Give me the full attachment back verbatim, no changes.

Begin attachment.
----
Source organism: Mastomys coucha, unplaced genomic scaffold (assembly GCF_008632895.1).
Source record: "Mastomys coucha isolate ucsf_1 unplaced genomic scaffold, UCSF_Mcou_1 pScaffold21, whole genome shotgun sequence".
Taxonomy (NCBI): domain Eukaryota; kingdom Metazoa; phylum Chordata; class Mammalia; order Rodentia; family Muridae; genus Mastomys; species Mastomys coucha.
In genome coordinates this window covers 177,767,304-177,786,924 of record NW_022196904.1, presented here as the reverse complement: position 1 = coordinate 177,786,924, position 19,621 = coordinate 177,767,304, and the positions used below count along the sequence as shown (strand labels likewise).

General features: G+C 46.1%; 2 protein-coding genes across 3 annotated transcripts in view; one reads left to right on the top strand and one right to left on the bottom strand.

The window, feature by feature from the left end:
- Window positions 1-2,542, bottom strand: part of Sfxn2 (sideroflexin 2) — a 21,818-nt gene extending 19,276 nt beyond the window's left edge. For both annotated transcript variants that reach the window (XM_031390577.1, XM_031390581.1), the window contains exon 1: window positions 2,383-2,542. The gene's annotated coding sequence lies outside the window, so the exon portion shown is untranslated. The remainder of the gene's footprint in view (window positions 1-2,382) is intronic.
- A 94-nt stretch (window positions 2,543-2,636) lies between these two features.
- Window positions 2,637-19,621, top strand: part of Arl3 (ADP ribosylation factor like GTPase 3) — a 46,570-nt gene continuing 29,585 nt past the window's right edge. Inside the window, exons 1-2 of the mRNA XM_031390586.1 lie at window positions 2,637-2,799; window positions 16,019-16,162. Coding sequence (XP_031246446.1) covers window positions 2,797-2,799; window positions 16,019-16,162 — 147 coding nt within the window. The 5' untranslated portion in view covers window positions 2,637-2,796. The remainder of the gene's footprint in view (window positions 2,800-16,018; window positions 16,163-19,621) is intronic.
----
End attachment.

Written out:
Source organism: Mastomys coucha, unplaced genomic scaffold (assembly GCF_008632895.1).
Source record: "Mastomys coucha isolate ucsf_1 unplaced genomic scaffold, UCSF_Mcou_1 pScaffold21, whole genome shotgun sequence".
Taxonomy (NCBI): domain Eukaryota; kingdom Metazoa; phylum Chordata; class Mammalia; order Rodentia; family Muridae; genus Mastomys; species Mastomys coucha.
In genome coordinates this window covers 177,767,304-177,786,924 of record NW_022196904.1, presented here as the reverse complement: position 1 = coordinate 177,786,924, position 19,621 = coordinate 177,767,304, and the positions used below count along the sequence as shown (strand labels likewise).

General features: G+C 46.1%; 2 protein-coding genes across 3 annotated transcripts in view; one reads left to right on the top strand and one right to left on the bottom strand.

The window, feature by feature from the left end:
- Window positions 1-2,542, bottom strand: part of Sfxn2 (sideroflexin 2) — a 21,818-nt gene extending 19,276 nt beyond the window's left edge. For both annotated transcript variants that reach the window (XM_031390577.1, XM_031390581.1), the window contains exon 1: window positions 2,383-2,542. The gene's annotated coding sequence lies outside the window, so the exon portion shown is untranslated. The remainder of the gene's footprint in view (window positions 1-2,382) is intronic.
- A 94-nt stretch (window positions 2,543-2,636) lies between these two features.
- Window positions 2,637-19,621, top strand: part of Arl3 (ADP ribosylation factor like GTPase 3) — a 46,570-nt gene continuing 29,585 nt past the window's right edge. Inside the window, exons 1-2 of the mRNA XM_031390586.1 lie at window positions 2,637-2,799; window positions 16,019-16,162. Coding sequence (XP_031246446.1) covers window positions 2,797-2,799; window positions 16,019-16,162 — 147 coding nt within the window. The 5' untranslated portion in view covers window positions 2,637-2,796. The remainder of the gene's footprint in view (window positions 2,800-16,018; window positions 16,163-19,621) is intronic.